Japan’s cherry blossoms tend to steal the spotlight, but its wisteria vines are no less enchanting. As Travel + Leisure points out, there are a number of magical places around the country to see these flowering plants in all their glory.
Contrary to popular belief, not all wisteria plants are purple. Different varieties display different colors, which may include pale blue, pink, white, and yellow petals. Some of these hues are on display at Japan’s Ashikaga Flower Park, which has a wisteria ceiling that visitors can walk beneath. It’s home to more than 350 wisteria trees, as well as the oldest known wisteria plant in Japan (it's more than 140 years old).
Located north of Tokyo in Tochigi Prefecture, the park is open year-round, but the wisteria begin to bloom from mid-April to mid-May, depending on the variety. In some cases, the fuji season (as it’s known in Japanese) may coincide with the blooming of the sakura (cherry blossoms). A wisteria festival runs from April 13 to May 19, but if you can’t make it to Japan, you can check out the website to see what the garden looks like.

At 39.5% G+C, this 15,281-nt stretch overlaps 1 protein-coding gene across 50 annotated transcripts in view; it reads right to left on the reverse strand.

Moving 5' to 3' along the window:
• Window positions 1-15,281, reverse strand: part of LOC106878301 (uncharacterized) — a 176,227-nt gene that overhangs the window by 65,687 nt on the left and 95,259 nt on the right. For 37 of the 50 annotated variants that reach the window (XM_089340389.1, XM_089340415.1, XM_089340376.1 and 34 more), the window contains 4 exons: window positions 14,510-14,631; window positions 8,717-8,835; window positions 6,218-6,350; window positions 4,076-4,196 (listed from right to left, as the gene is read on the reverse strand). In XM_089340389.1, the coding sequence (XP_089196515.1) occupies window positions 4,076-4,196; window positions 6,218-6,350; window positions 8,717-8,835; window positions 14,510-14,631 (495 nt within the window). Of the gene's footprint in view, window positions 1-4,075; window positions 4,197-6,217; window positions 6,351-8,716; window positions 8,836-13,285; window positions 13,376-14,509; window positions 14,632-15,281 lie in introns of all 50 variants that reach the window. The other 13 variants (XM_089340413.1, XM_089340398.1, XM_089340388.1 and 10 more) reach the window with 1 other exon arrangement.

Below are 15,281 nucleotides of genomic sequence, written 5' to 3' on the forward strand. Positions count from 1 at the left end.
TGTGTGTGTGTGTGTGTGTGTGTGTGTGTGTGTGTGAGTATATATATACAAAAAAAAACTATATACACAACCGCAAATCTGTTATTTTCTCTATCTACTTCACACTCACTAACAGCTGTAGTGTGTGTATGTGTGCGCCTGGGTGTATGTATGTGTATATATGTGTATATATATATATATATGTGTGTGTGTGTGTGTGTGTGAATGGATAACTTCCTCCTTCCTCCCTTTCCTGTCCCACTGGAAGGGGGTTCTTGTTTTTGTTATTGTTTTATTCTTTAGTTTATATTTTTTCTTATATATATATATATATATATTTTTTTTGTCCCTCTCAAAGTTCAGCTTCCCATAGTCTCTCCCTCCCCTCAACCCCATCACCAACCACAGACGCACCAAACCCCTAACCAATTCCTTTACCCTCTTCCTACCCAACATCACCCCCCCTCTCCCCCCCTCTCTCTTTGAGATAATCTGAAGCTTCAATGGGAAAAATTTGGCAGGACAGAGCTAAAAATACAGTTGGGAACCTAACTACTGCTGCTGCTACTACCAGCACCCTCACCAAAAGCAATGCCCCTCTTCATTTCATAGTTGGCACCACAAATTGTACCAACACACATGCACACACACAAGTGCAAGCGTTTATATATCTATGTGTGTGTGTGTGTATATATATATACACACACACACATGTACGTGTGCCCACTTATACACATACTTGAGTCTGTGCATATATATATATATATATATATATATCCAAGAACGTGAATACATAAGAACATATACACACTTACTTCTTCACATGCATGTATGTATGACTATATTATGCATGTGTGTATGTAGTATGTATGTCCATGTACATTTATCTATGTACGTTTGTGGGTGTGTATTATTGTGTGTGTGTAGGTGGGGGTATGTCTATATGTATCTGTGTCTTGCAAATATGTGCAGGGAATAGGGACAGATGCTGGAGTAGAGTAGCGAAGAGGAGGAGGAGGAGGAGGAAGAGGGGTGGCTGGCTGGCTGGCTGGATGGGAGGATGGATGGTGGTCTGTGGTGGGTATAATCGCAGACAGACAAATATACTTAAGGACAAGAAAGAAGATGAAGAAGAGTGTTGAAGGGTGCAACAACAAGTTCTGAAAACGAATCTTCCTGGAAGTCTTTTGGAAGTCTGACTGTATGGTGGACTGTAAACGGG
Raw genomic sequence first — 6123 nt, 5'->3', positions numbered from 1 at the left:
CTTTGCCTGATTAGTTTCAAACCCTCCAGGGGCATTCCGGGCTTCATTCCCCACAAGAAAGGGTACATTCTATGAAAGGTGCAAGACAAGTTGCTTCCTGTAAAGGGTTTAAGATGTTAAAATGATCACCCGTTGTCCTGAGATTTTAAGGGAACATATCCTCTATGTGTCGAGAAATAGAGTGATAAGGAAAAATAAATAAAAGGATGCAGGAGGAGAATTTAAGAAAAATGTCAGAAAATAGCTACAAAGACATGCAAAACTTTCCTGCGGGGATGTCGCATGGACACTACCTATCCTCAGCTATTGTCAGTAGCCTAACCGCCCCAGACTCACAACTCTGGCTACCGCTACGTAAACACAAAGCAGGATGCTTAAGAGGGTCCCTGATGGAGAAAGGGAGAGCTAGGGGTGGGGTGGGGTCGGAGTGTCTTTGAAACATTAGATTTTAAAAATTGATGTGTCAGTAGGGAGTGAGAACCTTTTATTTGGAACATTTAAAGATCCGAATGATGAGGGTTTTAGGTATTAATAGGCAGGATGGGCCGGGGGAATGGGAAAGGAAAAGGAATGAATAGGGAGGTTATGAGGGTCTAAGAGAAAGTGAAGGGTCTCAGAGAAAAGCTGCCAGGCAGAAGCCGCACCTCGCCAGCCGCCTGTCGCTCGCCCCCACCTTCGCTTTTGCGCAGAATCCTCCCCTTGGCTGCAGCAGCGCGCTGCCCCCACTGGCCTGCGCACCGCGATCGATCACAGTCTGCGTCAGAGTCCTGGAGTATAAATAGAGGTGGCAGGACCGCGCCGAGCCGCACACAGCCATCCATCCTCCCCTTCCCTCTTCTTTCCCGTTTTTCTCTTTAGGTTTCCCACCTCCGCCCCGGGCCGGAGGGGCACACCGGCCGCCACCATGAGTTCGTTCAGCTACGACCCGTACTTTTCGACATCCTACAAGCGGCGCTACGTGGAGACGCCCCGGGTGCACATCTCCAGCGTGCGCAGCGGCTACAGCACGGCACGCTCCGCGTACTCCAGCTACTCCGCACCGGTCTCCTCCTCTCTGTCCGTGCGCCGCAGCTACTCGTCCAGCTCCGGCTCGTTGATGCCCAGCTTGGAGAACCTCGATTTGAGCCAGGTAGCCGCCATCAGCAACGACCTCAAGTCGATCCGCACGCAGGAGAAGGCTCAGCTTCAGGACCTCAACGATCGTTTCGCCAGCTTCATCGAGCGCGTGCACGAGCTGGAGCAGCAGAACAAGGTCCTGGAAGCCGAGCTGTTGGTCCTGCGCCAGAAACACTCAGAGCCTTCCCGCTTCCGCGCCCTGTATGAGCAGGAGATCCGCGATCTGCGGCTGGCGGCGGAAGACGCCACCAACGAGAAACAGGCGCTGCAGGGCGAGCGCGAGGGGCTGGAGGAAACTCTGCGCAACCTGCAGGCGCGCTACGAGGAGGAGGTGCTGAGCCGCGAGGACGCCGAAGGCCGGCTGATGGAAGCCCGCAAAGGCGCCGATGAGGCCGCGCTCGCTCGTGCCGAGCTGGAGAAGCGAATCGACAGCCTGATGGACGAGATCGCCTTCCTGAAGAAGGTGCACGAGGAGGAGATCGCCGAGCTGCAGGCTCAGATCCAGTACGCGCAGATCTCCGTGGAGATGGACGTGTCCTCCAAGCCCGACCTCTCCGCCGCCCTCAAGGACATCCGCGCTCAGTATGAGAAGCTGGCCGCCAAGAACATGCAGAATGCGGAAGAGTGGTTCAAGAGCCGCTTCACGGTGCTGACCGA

Traveling south, the Kawachi Wisteria Garden in Kitakyushu—the northermost city of Kyushu Island—is another must-see wisteria destination. The garden’s two 330-foot wisteria tunnels boast 22 different varieties of the plant.
Other popular wisteria destinations throughout Japan include Tennogawa Park in Tsushima, Shirai Omachi Fuji Park in Asago, Tokyo’s Kameido Tenjin Shrine, Byodoin Temple in Kyoto Prefecture, and Koenji Temple in Ichikawa. The Kamitoba Sewage Treatment Plant in Kyoto is also an unexpectedly pleasant place to view the flowering trees.
Check out some of the stunning wisteria photos below.
The Ashikaga Flower Park in Tochigi Prefecture
Koenji temple in Ichikawa, Chiba Prefecture
The Kawachi Wisteria Garden in Fukuoka, Japan
Senkoji Park in Hiroshima